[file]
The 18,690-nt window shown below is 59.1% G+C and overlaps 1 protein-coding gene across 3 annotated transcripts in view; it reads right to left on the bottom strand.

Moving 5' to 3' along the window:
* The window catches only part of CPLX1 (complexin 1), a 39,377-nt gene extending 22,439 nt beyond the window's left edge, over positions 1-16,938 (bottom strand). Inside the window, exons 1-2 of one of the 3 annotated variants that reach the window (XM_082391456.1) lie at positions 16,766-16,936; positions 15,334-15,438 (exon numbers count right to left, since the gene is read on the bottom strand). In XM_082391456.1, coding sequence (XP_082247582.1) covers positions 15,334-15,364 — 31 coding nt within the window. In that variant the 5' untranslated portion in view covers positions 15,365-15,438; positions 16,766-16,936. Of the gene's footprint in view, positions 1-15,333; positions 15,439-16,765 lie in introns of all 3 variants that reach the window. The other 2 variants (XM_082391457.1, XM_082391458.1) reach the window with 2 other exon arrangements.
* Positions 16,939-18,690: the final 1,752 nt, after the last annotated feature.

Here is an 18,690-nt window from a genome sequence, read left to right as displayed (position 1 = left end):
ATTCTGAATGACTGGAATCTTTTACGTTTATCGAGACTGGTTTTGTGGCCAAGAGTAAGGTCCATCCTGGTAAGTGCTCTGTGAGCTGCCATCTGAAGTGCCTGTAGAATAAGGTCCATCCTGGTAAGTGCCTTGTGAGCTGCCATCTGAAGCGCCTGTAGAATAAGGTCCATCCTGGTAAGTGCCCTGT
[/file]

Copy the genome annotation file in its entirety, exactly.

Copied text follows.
The 18,690-nt window shown below is 59.1% G+C and overlaps 1 protein-coding gene across 3 annotated transcripts in view; it reads right to left on the bottom strand.

Moving 5' to 3' along the window:
* The window catches only part of CPLX1 (complexin 1), a 39,377-nt gene extending 22,439 nt beyond the window's left edge, over positions 1-16,938 (bottom strand). Inside the window, exons 1-2 of one of the 3 annotated variants that reach the window (XM_082391456.1) lie at positions 16,766-16,936; positions 15,334-15,438 (exon numbers count right to left, since the gene is read on the bottom strand). In XM_082391456.1, coding sequence (XP_082247582.1) covers positions 15,334-15,364 — 31 coding nt within the window. In that variant the 5' untranslated portion in view covers positions 15,365-15,438; positions 16,766-16,936. Of the gene's footprint in view, positions 1-15,333; positions 15,439-16,765 lie in introns of all 3 variants that reach the window. The other 2 variants (XM_082391457.1, XM_082391458.1) reach the window with 2 other exon arrangements.
* Positions 16,939-18,690: the final 1,752 nt, after the last annotated feature.

Here is an 18,690-nt window from a genome sequence, read left to right as displayed (position 1 = left end):
ATTCTGAATGACTGGAATCTTTTACGTTTATCGAGACTGGTTTTGTGGCCAAGAGTAAGGTCCATCCTGGTAAGTGCTCTGTGAGCTGCCATCTGAAGTGCCTGTAGAATAAGGTCCATCCTGGTAAGTGCCTTGTGAGCTGCCATCTGAAGCGCCTGTAGAATAAGGTCCATCCTGGTAAGTGCCCTGT